A year ago, on 25 July 2014, a ceasefire was signed between the two main warring groups in the Central African Republic: a predominantly Muslim rebel coalition known as Séléka, and violent vigilante groups who opposed their advance through the country, which became known as the “anti-Balaka” (“Balaka” means “machete”).
Three clerics — two Christian, one Muslim — have been carrying much of the hopes for restoring peace to CAR. You’ll meet them in this video.
It’s been more than two years since CAR was first plunged into chaos after Séléka seized power in a campaign characterized by the widespread killing of civilians, burning and looting of homes and other serious crimes in which Christians were specifically targeted.
“When they began their rebellion, they did not have enough to feed themselves and their militants. They resorted to looting cows, chickens, foodstuff, shops and goods of Christians to provide for their troops as they advanced,” said Leke Mathias, a former businessman in Bria.
Rev. Francois Ngambeti of the Evangelical Alliance Church Committee told World Watch Monitor that when the crisis began, the Séléka sought pastors out to kill them. “According to them, the pastors were praying very hard for their failure. Some pastors were arrested and threatened that if Séléka’s mission failed, they would ‘finish’ them on their return”.
He also said churches were looted, often at gunpoint, which forced many churches and Christians’ shops to close down. Motorbikes, money, church offerings, musical instruments, generators, telephones, etc. were targeted by the militants.
In mid-2013, the movement called “anti-Balaka” emerged as a means of self-protection, but they soon began committing large-scale reprisal attacks against Muslim civilians and others.
The coup also led to rape as a weapon of war, condemned by UN Security Council Resolution 1820, passed in June 2008.
Komoya Lina, a female church leader, confirmed this: “Burnt houses, burnt attics and burnt fields, it’s really a disaster … Women are really traumatized by what is happening to them and even if they are not raped, they see their husbands being killed. Their daughters are raped in front of them and before their fathers and brothers.”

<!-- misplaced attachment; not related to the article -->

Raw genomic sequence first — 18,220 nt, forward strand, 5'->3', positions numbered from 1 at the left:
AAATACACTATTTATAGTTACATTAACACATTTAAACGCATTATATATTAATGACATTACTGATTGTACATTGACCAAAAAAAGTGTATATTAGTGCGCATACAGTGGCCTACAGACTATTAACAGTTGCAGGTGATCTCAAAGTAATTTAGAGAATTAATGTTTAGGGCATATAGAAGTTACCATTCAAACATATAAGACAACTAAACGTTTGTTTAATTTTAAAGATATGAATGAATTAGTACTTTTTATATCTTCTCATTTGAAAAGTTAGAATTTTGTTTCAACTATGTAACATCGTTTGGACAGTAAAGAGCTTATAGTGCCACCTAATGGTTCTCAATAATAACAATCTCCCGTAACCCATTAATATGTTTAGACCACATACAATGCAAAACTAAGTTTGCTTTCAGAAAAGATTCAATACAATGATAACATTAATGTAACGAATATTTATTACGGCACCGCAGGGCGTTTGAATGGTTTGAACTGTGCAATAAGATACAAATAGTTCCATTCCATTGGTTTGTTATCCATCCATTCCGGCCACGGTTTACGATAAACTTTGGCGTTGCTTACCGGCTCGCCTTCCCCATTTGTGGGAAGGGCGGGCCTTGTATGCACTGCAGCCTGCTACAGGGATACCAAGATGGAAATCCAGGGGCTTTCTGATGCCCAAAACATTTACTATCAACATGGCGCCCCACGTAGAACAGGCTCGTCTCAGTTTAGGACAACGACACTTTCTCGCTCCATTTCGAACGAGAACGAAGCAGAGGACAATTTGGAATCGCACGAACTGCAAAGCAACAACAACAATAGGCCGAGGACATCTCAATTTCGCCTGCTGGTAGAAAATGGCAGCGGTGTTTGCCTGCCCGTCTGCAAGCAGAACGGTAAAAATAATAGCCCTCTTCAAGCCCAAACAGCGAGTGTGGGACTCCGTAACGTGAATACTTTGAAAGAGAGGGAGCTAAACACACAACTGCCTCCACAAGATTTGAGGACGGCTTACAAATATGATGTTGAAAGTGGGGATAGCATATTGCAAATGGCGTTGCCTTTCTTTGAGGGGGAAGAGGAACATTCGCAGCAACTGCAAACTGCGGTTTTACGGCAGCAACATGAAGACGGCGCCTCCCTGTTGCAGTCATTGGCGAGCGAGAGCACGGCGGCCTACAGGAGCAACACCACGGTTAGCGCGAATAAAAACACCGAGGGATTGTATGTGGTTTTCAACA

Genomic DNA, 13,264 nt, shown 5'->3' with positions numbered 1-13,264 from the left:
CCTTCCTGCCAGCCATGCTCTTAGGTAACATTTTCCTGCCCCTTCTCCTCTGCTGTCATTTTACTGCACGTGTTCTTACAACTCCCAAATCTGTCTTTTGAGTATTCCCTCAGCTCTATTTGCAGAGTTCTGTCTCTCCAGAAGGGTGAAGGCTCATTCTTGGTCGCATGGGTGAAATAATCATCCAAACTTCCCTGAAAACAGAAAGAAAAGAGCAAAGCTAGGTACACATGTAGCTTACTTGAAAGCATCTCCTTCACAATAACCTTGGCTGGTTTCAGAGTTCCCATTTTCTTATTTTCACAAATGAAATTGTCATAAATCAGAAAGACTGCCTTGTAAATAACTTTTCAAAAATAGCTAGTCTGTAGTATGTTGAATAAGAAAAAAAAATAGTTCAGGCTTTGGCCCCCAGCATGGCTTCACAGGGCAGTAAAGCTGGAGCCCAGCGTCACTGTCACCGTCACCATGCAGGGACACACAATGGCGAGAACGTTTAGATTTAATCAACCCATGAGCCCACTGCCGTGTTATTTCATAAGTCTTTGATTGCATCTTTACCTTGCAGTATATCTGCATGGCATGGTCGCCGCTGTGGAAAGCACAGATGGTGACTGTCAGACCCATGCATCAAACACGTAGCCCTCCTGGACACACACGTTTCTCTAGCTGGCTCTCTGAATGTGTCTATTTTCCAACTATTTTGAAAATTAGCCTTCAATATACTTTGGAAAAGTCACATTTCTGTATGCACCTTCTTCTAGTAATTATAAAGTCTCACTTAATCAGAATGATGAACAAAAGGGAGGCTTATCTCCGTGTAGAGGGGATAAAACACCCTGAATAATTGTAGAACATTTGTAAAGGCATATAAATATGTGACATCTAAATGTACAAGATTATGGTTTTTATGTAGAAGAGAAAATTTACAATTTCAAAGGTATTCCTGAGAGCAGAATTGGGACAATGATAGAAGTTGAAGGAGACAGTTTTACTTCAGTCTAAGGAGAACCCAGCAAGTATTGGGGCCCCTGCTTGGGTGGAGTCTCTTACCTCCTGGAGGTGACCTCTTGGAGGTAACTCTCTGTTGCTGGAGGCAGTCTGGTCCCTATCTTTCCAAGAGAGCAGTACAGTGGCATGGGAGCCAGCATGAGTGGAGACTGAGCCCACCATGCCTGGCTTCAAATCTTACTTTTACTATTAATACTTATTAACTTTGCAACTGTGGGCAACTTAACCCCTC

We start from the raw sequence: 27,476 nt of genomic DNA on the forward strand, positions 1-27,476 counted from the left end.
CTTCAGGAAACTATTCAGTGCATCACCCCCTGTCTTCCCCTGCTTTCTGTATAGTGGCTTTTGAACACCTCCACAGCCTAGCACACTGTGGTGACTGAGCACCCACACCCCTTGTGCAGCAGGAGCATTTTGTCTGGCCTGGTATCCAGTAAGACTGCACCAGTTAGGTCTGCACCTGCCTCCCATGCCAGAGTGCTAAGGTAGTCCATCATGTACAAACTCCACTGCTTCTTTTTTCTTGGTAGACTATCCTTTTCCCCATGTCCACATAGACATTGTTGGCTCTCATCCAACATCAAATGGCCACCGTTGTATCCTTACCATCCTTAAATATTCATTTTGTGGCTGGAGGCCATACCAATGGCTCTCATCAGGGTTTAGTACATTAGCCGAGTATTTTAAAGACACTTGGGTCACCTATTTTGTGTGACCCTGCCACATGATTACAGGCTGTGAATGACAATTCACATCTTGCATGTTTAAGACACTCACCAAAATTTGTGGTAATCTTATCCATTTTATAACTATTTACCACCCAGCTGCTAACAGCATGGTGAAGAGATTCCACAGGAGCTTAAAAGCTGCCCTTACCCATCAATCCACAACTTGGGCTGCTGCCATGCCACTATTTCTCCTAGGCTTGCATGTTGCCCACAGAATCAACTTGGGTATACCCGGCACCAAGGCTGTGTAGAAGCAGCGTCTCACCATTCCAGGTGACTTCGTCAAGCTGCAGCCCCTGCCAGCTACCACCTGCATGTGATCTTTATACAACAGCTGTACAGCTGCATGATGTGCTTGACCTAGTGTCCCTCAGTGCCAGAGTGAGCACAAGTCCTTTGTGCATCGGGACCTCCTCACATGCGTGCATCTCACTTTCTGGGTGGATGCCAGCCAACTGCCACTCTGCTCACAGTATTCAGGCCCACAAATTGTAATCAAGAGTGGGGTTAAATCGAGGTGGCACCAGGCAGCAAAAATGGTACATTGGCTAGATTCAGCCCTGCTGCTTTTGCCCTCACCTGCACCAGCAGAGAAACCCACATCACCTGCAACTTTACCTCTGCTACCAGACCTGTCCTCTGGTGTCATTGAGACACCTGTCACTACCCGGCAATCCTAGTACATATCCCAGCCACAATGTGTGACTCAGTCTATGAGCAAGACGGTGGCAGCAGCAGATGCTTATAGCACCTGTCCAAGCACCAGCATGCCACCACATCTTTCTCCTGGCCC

CAR’s three top religious leaders have been dedicated to speaking out against religious extremism and promoting peaceful coexistence between Christians and Muslims, travelling not only within their nation but also across Europe and at the UN.
In the midst of the country’s two years of violence, often portrayed as confessional conflict, the three clerics formed a joint platform to promote peaceful coexistence between Christians and Muslims. Their message: “Violence in CAR is not primarily caused by religious conflict; instead, the root of the conflict lies in the struggle for political power.”
The President of the Evangelical Alliance, the Catholic Archbishop of Bangui and the President of the Islamic Community are credited with calming down many potentially deadly clashes.
For their efforts, TIME Magazine named them among the 100 Most Influential People in the World in 2014, and the French Magazine Le Monde called them “the three saints of Bangui.”
They were also awarded a prize for their peaceful efforts in CAR.
“We want to stop the massacres, to stop everything that we are going through that jeopardizes the peaceful harmony of the people of Central African Republic,” said Rev. Nicolas Guerekoyame-Gbangou, President of CAR’s Evangelical Alliance. “We don’t want there to be a civil war, an interreligious war; we have never experienced it and don’t want to either. We know when a war starts but we never know when it will end.”
Open Doors International, which partners with churches in CAR, says that it is wrong to refer to the conflict as simply a battle of Muslims against Christians but stresses the importance of realizing that Séléka has clear extremist Islamist motives, since the vast majority of its members are jihadi militants from CAR’s northeastern neighbouring countries, Sudan and Chad.
CAR’s President Catherine Samba-Panza is hopeful that the upcoming elections will help bring peace to her country. The elections were set for July, but now have been postponed until October.